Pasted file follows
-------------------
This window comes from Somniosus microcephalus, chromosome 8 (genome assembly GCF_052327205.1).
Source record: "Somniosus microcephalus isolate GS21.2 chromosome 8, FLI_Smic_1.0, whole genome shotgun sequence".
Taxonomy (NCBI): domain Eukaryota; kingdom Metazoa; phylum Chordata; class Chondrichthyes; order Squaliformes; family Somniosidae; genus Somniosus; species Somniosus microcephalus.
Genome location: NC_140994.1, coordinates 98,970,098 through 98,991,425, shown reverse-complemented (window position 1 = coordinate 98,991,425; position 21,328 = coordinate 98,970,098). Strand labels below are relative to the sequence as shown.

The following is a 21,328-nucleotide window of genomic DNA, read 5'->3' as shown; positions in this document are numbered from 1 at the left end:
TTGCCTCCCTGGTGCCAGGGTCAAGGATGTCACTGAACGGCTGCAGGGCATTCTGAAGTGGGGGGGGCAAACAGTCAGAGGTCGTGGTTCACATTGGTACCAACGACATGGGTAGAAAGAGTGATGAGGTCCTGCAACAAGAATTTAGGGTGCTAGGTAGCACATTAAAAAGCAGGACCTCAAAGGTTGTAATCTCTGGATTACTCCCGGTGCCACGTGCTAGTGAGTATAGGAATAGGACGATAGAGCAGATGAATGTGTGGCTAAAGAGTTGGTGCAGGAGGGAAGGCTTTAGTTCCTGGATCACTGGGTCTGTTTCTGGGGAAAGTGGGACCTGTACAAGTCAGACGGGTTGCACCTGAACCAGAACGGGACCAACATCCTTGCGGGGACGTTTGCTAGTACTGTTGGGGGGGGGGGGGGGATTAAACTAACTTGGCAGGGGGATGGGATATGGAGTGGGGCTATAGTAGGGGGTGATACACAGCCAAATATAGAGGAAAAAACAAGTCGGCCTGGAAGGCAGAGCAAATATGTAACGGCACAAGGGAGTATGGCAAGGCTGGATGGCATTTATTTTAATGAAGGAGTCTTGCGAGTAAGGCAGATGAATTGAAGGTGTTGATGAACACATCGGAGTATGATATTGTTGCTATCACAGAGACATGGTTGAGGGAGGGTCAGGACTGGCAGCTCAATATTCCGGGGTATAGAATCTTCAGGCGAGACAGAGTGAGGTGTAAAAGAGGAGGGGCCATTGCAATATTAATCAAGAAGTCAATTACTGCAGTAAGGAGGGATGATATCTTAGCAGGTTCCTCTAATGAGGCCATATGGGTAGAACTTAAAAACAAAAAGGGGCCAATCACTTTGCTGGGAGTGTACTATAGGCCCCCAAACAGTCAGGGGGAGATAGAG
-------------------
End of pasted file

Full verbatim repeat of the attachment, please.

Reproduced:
This window comes from Somniosus microcephalus, chromosome 8 (genome assembly GCF_052327205.1).
Source record: "Somniosus microcephalus isolate GS21.2 chromosome 8, FLI_Smic_1.0, whole genome shotgun sequence".
Taxonomy (NCBI): domain Eukaryota; kingdom Metazoa; phylum Chordata; class Chondrichthyes; order Squaliformes; family Somniosidae; genus Somniosus; species Somniosus microcephalus.
Genome location: NC_140994.1, coordinates 98,970,098 through 98,991,425, shown reverse-complemented (window position 1 = coordinate 98,991,425; position 21,328 = coordinate 98,970,098). Strand labels below are relative to the sequence as shown.

The following is a 21,328-nucleotide window of genomic DNA, read 5'->3' as shown; positions in this document are numbered from 1 at the left end:
TTGCCTCCCTGGTGCCAGGGTCAAGGATGTCACTGAACGGCTGCAGGGCATTCTGAAGTGGGGGGGGCAAACAGTCAGAGGTCGTGGTTCACATTGGTACCAACGACATGGGTAGAAAGAGTGATGAGGTCCTGCAACAAGAATTTAGGGTGCTAGGTAGCACATTAAAAAGCAGGACCTCAAAGGTTGTAATCTCTGGATTACTCCCGGTGCCACGTGCTAGTGAGTATAGGAATAGGACGATAGAGCAGATGAATGTGTGGCTAAAGAGTTGGTGCAGGAGGGAAGGCTTTAGTTCCTGGATCACTGGGTCTGTTTCTGGGGAAAGTGGGACCTGTACAAGTCAGACGGGTTGCACCTGAACCAGAACGGGACCAACATCCTTGCGGGGACGTTTGCTAGTACTGTTGGGGGGGGGGGGGGGATTAAACTAACTTGGCAGGGGGATGGGATATGGAGTGGGGCTATAGTAGGGGGTGATACACAGCCAAATATAGAGGAAAAAACAAGTCGGCCTGGAAGGCAGAGCAAATATGTAACGGCACAAGGGAGTATGGCAAGGCTGGATGGCATTTATTTTAATGAAGGAGTCTTGCGAGTAAGGCAGATGAATTGAAGGTGTTGATGAACACATCGGAGTATGATATTGTTGCTATCACAGAGACATGGTTGAGGGAGGGTCAGGACTGGCAGCTCAATATTCCGGGGTATAGAATCTTCAGGCGAGACAGAGTGAGGTGTAAAAGAGGAGGGGCCATTGCAATATTAATCAAGAAGTCAATTACTGCAGTAAGGAGGGATGATATCTTAGCAGGTTCCTCTAATGAGGCCATATGGGTAGAACTTAAAAACAAAAAGGGGCCAATCACTTTGCTGGGAGTGTACTATAGGCCCCCAAACAGTCAGGGGGAGATAGAG